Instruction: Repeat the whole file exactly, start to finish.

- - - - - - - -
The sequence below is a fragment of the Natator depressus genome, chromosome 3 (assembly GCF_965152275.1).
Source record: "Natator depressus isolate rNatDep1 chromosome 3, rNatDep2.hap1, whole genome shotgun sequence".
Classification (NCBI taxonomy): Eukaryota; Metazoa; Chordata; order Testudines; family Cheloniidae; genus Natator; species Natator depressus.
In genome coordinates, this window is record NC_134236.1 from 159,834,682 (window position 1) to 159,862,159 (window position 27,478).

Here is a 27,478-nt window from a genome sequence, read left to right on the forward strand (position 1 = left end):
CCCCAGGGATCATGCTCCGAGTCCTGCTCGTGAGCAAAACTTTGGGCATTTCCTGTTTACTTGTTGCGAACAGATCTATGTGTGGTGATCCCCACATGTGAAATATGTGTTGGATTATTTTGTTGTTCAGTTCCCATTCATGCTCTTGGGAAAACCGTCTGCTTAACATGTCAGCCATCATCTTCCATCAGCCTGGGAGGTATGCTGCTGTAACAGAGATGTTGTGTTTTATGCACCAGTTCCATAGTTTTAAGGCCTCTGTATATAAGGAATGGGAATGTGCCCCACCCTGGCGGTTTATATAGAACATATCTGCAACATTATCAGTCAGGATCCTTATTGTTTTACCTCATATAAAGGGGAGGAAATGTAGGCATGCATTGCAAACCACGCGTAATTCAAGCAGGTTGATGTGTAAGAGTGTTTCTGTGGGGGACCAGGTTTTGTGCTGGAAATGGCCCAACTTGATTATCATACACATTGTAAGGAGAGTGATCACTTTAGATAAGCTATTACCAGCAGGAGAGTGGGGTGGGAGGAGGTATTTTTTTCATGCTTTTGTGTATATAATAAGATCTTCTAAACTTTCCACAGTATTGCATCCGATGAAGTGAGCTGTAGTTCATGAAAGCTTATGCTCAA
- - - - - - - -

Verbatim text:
The sequence below is a fragment of the Natator depressus genome, chromosome 3 (assembly GCF_965152275.1).
Source record: "Natator depressus isolate rNatDep1 chromosome 3, rNatDep2.hap1, whole genome shotgun sequence".
Classification (NCBI taxonomy): Eukaryota; Metazoa; Chordata; order Testudines; family Cheloniidae; genus Natator; species Natator depressus.
In genome coordinates, this window is record NC_134236.1 from 159,834,682 (window position 1) to 159,862,159 (window position 27,478).

Here is a 27,478-nt window from a genome sequence, read left to right on the forward strand (position 1 = left end):
CCCCAGGGATCATGCTCCGAGTCCTGCTCGTGAGCAAAACTTTGGGCATTTCCTGTTTACTTGTTGCGAACAGATCTATGTGTGGTGATCCCCACATGTGAAATATGTGTTGGATTATTTTGTTGTTCAGTTCCCATTCATGCTCTTGGGAAAACCGTCTGCTTAACATGTCAGCCATCATCTTCCATCAGCCTGGGAGGTATGCTGCTGTAACAGAGATGTTGTGTTTTATGCACCAGTTCCATAGTTTTAAGGCCTCTGTATATAAGGAATGGGAATGTGCCCCACCCTGGCGGTTTATATAGAACATATCTGCAACATTATCAGTCAGGATCCTTATTGTTTTACCTCATATAAAGGGGAGGAAATGTAGGCATGCATTGCAAACCACGCGTAATTCAAGCAGGTTGATGTGTAAGAGTGTTTCTGTGGGGGACCAGGTTTTGTGCTGGAAATGGCCCAACTTGATTATCATACACATTGTAAGGAGAGTGATCACTTTAGATAAGCTATTACCAGCAGGAGAGTGGGGTGGGAGGAGGTATTTTTTTCATGCTTTTGTGTATATAATAAGATCTTCTAAACTTTCCACAGTATTGCATCCGATGAAGTGAGCTGTAGTTCATGAAAGCTTATGCTCAA